The Political Economy of Education: Implications for Growth and Inequality
reviewed by Donald K. Sharpes - 2005
Title: The Political Economy of Education: Implications for Growth and Inequality
Author(s): Mark Gradstein, Moshe Justman and Volker Meier
Publisher: MIT Press, Cambridge
ISBN: 0262072564 , Pages: 176, Year: 2004
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Formal schooling has an impact on jobs, wages, family income, and the general quality of national life. The absence of students from school in the summer months in the 19th and preceding centuries benefited farmers who needed young laborers to harvest crops. The introduction of vocational programs in secondary schools helped prepare youth for the challenges of manufacturing jobs in the early 20th century. Schools in the 21st century are expected to produce a corps of skilled and informed graduates for the imperatives of the global information age. Based on international achievement levels and declining test scores, the consensus now is that the public should be prepared to be disappointed in the future overall scholastic achievements of American public school graduates. In the worldwide quest for competitive jobs and technically proficient workers, Americans are underperforming. And the data reveal that the trend is not being reversed.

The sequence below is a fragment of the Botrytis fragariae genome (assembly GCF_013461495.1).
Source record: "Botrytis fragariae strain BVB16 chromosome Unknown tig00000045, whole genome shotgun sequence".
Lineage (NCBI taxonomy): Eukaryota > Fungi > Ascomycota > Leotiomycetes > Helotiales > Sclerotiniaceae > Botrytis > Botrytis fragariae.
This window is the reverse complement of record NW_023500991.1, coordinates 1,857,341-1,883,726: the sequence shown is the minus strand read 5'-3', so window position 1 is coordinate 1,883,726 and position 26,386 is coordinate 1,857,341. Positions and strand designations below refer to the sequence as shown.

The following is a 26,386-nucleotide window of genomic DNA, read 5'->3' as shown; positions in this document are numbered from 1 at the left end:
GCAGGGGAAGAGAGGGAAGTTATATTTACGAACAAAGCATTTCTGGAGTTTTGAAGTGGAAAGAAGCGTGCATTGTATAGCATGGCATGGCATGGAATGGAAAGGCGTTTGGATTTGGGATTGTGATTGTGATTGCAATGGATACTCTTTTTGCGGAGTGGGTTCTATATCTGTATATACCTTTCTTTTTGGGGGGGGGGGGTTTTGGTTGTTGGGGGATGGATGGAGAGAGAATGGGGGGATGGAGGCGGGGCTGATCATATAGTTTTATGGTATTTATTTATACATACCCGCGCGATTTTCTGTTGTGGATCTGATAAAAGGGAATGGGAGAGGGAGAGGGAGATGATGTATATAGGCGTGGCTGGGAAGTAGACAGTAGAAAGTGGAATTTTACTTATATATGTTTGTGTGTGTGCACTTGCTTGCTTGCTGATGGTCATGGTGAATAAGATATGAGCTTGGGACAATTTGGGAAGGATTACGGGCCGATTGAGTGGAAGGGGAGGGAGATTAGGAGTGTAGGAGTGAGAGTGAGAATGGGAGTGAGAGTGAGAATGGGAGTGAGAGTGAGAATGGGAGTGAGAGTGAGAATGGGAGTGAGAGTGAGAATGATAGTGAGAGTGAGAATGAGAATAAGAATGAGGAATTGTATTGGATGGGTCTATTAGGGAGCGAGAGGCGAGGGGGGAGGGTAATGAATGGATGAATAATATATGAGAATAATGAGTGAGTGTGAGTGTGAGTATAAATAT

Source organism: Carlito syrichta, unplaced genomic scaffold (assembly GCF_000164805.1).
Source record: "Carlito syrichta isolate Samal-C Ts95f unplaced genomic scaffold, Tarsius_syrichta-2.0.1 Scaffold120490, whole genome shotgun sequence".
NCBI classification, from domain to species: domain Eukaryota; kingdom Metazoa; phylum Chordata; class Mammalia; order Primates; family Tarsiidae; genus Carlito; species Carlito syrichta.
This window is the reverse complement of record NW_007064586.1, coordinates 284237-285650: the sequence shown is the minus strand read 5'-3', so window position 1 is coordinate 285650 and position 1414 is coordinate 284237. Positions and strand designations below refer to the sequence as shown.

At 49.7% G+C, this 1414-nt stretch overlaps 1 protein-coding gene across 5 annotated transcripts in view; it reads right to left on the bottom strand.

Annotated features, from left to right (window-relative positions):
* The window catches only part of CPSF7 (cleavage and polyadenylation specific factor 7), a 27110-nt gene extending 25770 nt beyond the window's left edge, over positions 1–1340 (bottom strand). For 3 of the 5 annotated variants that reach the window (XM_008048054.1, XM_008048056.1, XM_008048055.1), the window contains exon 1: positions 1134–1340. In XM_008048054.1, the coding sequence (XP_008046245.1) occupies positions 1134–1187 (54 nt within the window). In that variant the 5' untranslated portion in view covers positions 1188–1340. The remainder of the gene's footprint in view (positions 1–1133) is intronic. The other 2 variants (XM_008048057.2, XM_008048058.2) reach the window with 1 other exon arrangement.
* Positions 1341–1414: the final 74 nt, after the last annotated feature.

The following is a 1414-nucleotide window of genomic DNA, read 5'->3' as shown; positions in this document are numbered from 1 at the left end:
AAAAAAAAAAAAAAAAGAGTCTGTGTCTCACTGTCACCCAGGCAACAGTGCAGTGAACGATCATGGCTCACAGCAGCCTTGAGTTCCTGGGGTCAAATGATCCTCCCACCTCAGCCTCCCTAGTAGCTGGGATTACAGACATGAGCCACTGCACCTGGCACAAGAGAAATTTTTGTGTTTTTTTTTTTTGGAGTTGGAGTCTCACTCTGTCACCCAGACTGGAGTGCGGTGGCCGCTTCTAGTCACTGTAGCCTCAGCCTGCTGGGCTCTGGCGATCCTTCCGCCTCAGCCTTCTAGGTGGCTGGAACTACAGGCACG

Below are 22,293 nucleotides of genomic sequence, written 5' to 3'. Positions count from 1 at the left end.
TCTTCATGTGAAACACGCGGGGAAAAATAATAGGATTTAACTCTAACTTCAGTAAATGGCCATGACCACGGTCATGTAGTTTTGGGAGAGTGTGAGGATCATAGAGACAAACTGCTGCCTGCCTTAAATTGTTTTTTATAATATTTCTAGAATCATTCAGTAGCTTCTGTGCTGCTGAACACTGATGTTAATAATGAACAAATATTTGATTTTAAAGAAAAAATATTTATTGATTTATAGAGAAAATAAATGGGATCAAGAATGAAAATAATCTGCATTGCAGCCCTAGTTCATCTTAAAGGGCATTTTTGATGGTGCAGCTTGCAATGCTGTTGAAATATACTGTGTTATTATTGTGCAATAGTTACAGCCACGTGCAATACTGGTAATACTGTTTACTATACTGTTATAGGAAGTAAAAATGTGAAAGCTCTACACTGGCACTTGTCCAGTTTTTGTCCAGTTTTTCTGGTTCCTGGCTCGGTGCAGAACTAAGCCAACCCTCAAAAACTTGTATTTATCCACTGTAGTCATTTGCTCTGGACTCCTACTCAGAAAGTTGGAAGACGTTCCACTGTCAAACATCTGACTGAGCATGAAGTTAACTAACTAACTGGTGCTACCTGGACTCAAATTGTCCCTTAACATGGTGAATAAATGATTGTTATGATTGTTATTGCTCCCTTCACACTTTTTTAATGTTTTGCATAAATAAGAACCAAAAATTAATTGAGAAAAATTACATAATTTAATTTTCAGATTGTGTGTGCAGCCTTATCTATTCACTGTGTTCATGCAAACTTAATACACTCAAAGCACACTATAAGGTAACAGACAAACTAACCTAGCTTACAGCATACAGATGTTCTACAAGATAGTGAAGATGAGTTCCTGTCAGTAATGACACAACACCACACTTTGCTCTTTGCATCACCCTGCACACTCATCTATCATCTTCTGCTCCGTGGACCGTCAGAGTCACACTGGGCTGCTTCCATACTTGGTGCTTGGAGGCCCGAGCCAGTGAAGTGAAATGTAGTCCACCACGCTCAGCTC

In the slender volume The Political Economy of Education: Implications for Growth and Economy, Mark Gradstein, Moshe Justman, and Volker Meier offer a set of stochastic models for clarifying the implications of the role of economics in schooling. Attempting to predict the infinitely fluctuating variables of income inequality, social mobility, diversity, economic growth, and income distribution tests the intellectual acumen, resolve, and political dynamics of any politician or PTA member, as well as any superintendent or teacher, who is brave enough to try. Nevertheless, the authors models offer a relatively reliable set of predictive results that inform the role schooling plays in projected economic outcomes.